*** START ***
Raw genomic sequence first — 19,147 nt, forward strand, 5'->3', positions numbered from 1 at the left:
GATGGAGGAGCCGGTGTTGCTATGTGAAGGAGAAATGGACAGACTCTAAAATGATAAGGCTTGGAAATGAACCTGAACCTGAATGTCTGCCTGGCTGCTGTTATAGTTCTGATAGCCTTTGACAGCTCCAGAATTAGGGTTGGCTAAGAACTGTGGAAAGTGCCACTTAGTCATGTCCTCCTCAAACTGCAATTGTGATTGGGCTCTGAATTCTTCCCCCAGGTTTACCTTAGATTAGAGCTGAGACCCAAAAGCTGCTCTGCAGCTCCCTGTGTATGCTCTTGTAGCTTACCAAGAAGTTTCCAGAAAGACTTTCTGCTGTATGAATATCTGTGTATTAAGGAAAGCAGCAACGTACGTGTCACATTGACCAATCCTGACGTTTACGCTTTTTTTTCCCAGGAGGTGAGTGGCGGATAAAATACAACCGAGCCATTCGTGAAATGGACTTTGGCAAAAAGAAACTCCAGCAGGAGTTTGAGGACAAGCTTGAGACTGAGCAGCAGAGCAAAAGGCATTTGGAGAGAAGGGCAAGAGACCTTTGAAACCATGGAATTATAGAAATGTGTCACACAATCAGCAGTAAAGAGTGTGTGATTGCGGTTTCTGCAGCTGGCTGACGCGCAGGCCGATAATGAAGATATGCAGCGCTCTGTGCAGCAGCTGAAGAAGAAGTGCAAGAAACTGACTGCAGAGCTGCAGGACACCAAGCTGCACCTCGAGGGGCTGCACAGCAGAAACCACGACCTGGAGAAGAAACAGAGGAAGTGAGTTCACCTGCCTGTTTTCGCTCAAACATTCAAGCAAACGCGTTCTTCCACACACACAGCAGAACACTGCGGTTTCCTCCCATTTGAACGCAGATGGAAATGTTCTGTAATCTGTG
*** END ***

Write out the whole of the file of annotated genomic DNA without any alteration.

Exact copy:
Raw genomic sequence first — 19,147 nt, forward strand, 5'->3', positions numbered from 1 at the left:
GATGGAGGAGCCGGTGTTGCTATGTGAAGGAGAAATGGACAGACTCTAAAATGATAAGGCTTGGAAATGAACCTGAACCTGAATGTCTGCCTGGCTGCTGTTATAGTTCTGATAGCCTTTGACAGCTCCAGAATTAGGGTTGGCTAAGAACTGTGGAAAGTGCCACTTAGTCATGTCCTCCTCAAACTGCAATTGTGATTGGGCTCTGAATTCTTCCCCCAGGTTTACCTTAGATTAGAGCTGAGACCCAAAAGCTGCTCTGCAGCTCCCTGTGTATGCTCTTGTAGCTTACCAAGAAGTTTCCAGAAAGACTTTCTGCTGTATGAATATCTGTGTATTAAGGAAAGCAGCAACGTACGTGTCACATTGACCAATCCTGACGTTTACGCTTTTTTTTCCCAGGAGGTGAGTGGCGGATAAAATACAACCGAGCCATTCGTGAAATGGACTTTGGCAAAAAGAAACTCCAGCAGGAGTTTGAGGACAAGCTTGAGACTGAGCAGCAGAGCAAAAGGCATTTGGAGAGAAGGGCAAGAGACCTTTGAAACCATGGAATTATAGAAATGTGTCACACAATCAGCAGTAAAGAGTGTGTGATTGCGGTTTCTGCAGCTGGCTGACGCGCAGGCCGATAATGAAGATATGCAGCGCTCTGTGCAGCAGCTGAAGAAGAAGTGCAAGAAACTGACTGCAGAGCTGCAGGACACCAAGCTGCACCTCGAGGGGCTGCACAGCAGAAACCACGACCTGGAGAAGAAACAGAGGAAGTGAGTTCACCTGCCTGTTTTCGCTCAAACATTCAAGCAAACGCGTTCTTCCACACACACAGCAGAACACTGCGGTTTCCTCCCATTTGAACGCAGATGGAAATGTTCTGTAATCTGTG